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Cynthia A. Gutierrez, PharmD, MS, BCPP

This session can be purchased in CPNP University

In the 1990s, prescriptions for opioids increased due to a false perception that patients could not become addicted to the painkillers. The misuse of these prescription medications that ensued demonstrated that opioids indeed were highly addictive and led to the current opioid crisis. The abuse of prescription drugs and heroin in the United States has risen to epidemic levels, resulting in unprecedented rates of drug overdose and related fatalities, with more than 60% of drug overdose deaths involving an opioid. In response, the US Department of Health and Human Services declared the opioid epidemic a national public health emergency and outlined plans to combat the problem.

In his CPNP 2018 keynote session, America’s Opioid Crisis and the Role of Pharmacists, Dr. Christopher Jones, PharmD, director of the National Mental Health and Substance Use Policy Laboratory at the Substance Abuse and Mental Health Services Administration (SAMHSA), shared his research on the opioid epidemic and its sequelae.

Dr. Jones described the current statistics and trends of the current opioid epidemic and the risk factors for illicit opioid use in the United States. Over the past decade overdose deaths attributed to synthetic opioids have been increasing despite increased regulation of prescription opioids to combat misuse and/or overuse. As prescription opioids become more difficult to obtain, the use of heroin has been increasing. The dangers of contaminated and counterfeit products readily available on the streets were highlighted as reports of deaths related to contaminated products increase. Health consequences of illicit use go beyond direct risks of death due to overdose. Rates of blood borne illnesses including hepatitis C and HIV related to sharing contaminated needles have increased in correlation with escalating misuse of opioids. Further, misuse of opioids during pregnancy has led to increased rates of neonatal abstinence syndrome.

Dr. Jones presented strategies currently being utilized to address the opioid epidemic and its sequelae. Efforts are being focused on the prevention of opioid misuse, understanding and targeting of the underlying issues of addiction, and increasing access to the reversal agent naloxone. Other important components include early identification of those at risk and providing increased access to medication assisted treatment with opioid agonist therapies buprenorphine and methadone. Long-term strategies include drug development of pain medications with decreased abuse and/or addiction potential.

Pharmacists can directly impact opioid misuse by providing education to both patients and providers, serving as members of interdisciplinary teams treating those with pain and/or dependence, assisting with prescription drug monitoring and urine drug screening, and advocating for their patients.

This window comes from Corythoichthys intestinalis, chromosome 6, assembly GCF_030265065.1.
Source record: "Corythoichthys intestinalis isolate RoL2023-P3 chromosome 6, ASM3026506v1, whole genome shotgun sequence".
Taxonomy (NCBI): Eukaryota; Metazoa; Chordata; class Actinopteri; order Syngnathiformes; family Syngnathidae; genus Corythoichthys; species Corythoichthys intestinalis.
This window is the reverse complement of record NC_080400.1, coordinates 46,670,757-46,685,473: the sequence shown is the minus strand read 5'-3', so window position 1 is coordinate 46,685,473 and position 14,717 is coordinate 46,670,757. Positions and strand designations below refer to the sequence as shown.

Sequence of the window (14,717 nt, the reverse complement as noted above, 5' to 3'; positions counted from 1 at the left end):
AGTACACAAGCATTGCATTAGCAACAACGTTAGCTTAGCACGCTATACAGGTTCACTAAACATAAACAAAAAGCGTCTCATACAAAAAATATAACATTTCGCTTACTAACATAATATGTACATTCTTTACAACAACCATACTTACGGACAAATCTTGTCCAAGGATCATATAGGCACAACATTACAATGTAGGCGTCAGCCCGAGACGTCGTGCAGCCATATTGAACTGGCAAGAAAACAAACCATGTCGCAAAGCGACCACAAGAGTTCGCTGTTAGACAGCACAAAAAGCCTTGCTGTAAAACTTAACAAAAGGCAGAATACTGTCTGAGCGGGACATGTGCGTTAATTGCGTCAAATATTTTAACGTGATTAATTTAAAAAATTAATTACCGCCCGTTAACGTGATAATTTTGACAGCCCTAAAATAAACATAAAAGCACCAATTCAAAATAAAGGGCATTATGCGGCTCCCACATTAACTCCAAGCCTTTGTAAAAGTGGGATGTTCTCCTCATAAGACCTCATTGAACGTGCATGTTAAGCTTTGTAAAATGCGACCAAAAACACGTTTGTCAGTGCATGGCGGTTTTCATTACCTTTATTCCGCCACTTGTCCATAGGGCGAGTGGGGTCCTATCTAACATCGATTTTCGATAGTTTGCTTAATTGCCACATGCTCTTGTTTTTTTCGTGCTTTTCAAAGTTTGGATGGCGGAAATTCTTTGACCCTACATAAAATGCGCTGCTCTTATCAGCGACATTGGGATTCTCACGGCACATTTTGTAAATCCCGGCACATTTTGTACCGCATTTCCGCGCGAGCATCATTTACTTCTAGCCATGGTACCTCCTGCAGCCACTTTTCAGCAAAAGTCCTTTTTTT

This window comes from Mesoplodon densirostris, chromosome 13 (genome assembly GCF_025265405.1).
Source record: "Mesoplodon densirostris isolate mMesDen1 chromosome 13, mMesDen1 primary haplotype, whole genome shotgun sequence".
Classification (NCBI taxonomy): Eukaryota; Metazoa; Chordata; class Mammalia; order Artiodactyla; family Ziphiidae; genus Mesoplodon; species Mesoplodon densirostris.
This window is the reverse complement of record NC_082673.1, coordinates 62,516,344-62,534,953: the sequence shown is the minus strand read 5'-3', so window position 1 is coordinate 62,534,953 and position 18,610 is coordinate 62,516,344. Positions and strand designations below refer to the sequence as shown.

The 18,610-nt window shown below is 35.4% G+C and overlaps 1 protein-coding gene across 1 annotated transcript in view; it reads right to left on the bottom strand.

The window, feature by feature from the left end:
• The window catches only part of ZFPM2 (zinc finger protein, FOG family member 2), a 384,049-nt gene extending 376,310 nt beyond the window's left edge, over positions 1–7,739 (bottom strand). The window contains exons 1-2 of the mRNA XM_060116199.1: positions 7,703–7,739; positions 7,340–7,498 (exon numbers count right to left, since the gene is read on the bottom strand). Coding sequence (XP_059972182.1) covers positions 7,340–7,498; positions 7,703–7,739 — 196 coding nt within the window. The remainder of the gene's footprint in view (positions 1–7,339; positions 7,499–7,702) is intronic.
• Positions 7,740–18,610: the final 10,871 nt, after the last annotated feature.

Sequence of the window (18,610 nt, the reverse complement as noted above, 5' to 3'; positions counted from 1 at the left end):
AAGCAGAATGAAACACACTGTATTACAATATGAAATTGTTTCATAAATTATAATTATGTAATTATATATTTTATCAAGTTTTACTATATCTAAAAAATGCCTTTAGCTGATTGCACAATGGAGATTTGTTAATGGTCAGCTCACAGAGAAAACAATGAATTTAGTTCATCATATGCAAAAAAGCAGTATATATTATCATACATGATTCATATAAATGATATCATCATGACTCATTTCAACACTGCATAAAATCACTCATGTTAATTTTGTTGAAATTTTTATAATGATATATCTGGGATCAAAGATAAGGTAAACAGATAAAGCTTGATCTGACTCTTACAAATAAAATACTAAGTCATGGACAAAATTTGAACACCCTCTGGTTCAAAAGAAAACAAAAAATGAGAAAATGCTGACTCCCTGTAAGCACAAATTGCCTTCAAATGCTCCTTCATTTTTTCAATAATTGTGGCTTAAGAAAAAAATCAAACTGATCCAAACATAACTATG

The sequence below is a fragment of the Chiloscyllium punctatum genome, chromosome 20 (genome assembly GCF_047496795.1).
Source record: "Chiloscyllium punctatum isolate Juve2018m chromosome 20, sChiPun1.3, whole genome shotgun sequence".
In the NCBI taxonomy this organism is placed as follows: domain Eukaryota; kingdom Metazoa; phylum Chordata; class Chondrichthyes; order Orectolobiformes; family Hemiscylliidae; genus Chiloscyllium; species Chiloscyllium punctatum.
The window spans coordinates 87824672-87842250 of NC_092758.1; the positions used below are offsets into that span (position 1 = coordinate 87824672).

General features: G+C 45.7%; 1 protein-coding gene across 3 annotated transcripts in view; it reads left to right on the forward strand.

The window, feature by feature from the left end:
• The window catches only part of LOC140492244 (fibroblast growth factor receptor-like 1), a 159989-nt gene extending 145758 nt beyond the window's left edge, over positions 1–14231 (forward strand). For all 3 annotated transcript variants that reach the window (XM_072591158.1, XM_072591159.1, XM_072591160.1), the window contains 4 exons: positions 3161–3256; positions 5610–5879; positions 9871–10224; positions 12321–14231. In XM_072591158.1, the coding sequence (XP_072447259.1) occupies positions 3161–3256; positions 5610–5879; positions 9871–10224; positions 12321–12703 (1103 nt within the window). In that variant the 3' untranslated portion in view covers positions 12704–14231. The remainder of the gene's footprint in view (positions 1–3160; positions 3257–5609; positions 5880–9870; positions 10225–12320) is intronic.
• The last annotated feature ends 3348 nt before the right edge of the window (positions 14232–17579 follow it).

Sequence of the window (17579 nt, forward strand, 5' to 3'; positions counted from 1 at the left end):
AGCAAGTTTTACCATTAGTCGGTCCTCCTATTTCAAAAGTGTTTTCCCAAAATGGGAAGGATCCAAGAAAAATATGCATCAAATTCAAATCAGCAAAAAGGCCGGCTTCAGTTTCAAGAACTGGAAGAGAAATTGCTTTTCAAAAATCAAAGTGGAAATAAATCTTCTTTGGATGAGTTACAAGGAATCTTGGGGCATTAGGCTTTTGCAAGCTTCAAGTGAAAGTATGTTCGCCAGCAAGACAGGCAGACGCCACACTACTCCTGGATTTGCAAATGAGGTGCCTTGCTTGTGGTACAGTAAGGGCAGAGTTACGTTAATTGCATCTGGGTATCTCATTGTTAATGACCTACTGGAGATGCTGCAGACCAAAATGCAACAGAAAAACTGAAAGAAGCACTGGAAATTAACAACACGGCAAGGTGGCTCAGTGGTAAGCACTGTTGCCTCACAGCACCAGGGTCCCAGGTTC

Take Home Points

  • The misuse and addiction to opioids is a serious national health problem with the abuse of prescription drugs and heroin resulting in unprecedented rates of drug overdose and related fatalities, with more than 60% of drug overdose deaths involving an opioid.  
  • Health consequences go beyond overdose and include risk of blood born infections in those with intravenous drug use and neonatal abstinence syndrome in those born to mothers who use opioids during pregnancy.
  • Strategies to target the epidemic include increasing access to treatment, increasing access to naloxone, improving the practice of pain management, increasing research, and improving reporting of public health data.
  • Pharmacists can help by providing education, serving on interdisciplinary teams, assisting with prescription drug monitoring and urine drug screening, and most of all, serving as advocate for patients.

References

  1. US Department of Health and Human Services.  https://www.hhs.gov/opioids/about-the-epidemic/index.html
  2. Muhuri PK, Gfroerer JC, Davies MC.  Associations of nonmedical pain reliever use and initiation of heroin use in the United States. CBHCQ SAMHSA, 2013.  https://www.samhsa.gov/data/sites/default/files/DR006/DR006/nonmedical-pain-reliever-use-2013.htm
  3. Carlson RG, Nahhas RW, Martins SS, Daniulaityte R. Predictors of transition to heroin use among initially non-opioid dependent illicit pharmaceutical opioid users: A natural history study. Drug Alcohol Depend. 2016;160:127-34.
  4. Harocopos A, Allen B, Paone D. Circumstances and contexts of heroin initiation following non-medical opioid analgesic use in New York City Int J Drug Policy 2016;28:106-112
  5. Broz D, Zibbell J, Foote C et al. Multiple injections per injection episode:  High risk injection practices among people who injected pills during the 2015 HIV outbreak in Indiana.  Int J Drug Policy 2018; 52:97-101.  
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